COVID-19 has led to a huge demand for the black meat of the breed, said to have medicinal properties
The Kadaknath, the black, protein-rich breed of chicken from Jhabua in Madhya Pradesh, is changing lives of people in Odisha for the better in these dark days of the novel coronavirus disease (COVID-19) pandemic.
The fear of COVID-19 has made many in the state eat the meat of Kadaknath to increase their immunity. As a result, farmers are making good money, Surya Narayan Mishra, a senior scientist at the Krishi Vigyan Kendra (KVK), Odisha University of Agriculture and Technology (OUAT), Kendrapara, told this reporter.
“Kadaknath farming offers great scope and potential because of its supplementary income and additional employment to farmers. We are providing proper training and other equipment to farmers,” he added.
He noted that Kadaknath was considered a premium breed. Its black meat was priced three times more than that of broiler chicken due to its high iron content and much lower cholesterol levels than other breeds.
“We are supplying Kadaknath chicks to farmers after getting them from the Central Poultry Development Organization in Bhubaneswar,” Mishra said.
Satyabhama Pradhan, district project manager, Odisha Livelihood Mission (OLM) of Kendrapara said large numbers of COVID-19-hit returnee migrant workers and self-help group (SHG) members were busy rearing and selling Kadaknath after getting financial help from the organisation. “We provide up to Rs 200,000 to SHGs to rear Kadaknath,” Pradhan said.
The reason for the growth of Kadaknath farms currently was the increasing demand for its meat which was believed to have medicinal properties, Pradhan added.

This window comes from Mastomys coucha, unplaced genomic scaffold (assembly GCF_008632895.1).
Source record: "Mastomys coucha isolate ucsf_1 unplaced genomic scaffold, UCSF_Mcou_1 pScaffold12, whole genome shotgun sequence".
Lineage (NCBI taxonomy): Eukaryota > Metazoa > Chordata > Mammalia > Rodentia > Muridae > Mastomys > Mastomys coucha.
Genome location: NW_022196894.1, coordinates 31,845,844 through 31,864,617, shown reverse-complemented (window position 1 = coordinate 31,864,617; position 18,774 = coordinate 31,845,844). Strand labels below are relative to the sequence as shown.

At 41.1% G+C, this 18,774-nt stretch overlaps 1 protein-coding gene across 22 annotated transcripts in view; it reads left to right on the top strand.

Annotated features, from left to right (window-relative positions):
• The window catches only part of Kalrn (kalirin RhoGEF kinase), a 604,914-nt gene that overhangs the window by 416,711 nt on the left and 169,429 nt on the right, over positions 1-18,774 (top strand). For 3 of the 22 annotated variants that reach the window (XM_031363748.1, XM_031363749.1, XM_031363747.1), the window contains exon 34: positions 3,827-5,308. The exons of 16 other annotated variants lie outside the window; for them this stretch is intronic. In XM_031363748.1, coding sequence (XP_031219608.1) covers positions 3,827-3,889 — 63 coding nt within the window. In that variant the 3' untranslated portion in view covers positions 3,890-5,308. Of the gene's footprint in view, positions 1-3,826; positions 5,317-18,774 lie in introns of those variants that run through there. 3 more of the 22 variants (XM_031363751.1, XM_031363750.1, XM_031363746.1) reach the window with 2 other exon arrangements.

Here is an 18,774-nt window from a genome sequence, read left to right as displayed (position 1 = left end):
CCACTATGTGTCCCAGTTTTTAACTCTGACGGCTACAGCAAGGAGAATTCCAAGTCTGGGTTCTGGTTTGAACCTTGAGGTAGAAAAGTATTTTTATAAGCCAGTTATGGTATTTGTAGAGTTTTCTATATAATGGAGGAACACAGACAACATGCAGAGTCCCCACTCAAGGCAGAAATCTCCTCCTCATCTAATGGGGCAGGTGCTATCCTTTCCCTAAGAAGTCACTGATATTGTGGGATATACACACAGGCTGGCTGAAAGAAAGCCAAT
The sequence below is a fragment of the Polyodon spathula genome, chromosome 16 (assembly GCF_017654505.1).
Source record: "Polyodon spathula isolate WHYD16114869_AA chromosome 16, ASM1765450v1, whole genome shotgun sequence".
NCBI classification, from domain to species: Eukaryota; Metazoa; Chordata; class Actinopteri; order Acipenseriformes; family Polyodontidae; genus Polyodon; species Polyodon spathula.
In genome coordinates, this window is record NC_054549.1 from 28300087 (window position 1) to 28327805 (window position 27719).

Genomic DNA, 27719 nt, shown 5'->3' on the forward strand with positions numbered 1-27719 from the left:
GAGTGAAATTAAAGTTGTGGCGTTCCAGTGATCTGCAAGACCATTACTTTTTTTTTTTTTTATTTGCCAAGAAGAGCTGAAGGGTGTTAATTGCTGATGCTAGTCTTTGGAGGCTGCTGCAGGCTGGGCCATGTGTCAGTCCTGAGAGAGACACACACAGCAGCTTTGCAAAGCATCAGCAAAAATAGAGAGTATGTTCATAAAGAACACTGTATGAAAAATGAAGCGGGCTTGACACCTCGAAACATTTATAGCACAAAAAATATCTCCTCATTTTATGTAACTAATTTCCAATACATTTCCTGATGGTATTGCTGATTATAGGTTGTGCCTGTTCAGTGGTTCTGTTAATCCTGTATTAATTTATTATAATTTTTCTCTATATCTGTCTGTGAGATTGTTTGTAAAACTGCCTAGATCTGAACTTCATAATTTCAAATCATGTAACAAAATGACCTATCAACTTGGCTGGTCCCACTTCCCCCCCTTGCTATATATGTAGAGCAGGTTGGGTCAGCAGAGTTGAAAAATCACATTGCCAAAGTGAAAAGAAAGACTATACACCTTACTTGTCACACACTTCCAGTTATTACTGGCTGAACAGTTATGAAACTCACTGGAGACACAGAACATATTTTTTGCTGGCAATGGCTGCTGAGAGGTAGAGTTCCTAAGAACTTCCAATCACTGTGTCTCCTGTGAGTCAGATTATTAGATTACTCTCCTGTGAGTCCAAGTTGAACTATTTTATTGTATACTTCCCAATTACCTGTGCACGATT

A senior official of the government-run Odisha Livelihood Mission, Bhubaneswar said 10,000 families from Kendrapara, Koraput, Rayagada, Malkangiri, Keonjhar and other districts earned their livelihood by rearing Kadaknath with the help of OLM, KVKs and the Odisha Tribal Empowerment and Livelihoods Programme of the Scheduled Castes and Tribes Development department.
Parameswar Swain of Rajnagar in Kendrapara district is one such person. He said:
I was working as a mason in Pune. I returned to my village last year due to the COVID-19 lockdown. I took up Kadaknath farming in July 2020 after getting a loan of Rs 200,000 as part of a community-based initiative by OLM. Now, I am reaping profits due to the huge demand for the black meat of Kadaknath. My wife Kamala is helping me.
Swain said the cost of a chick was Rs 70. A chick grew into an adult within two months and weighed around 1.5-2 kg.
“The rate of a kilogram of Kadaknath meat is Rs 400-500. I am now rearing 500 birds at my farm. We are supplying Kadaknath to nearby towns, Paradip and other areas. I will not return to Pune as this bird has provided me with proper livelihood to sustain my family,” he added.
We are a voice to you; you have been a support to us. Together we build journalism that is independent, credible and fearless. You can further help us by making a donation. This will mean a lot for our ability to bring you news, perspectives and analysis from the ground so that we can make change together.
Comments are moderated and will be published only after the site moderator’s approval. Please use a genuine email ID and provide your name. Selected comments may also be used in the ‘Letters’ section of the Down To Earth print edition.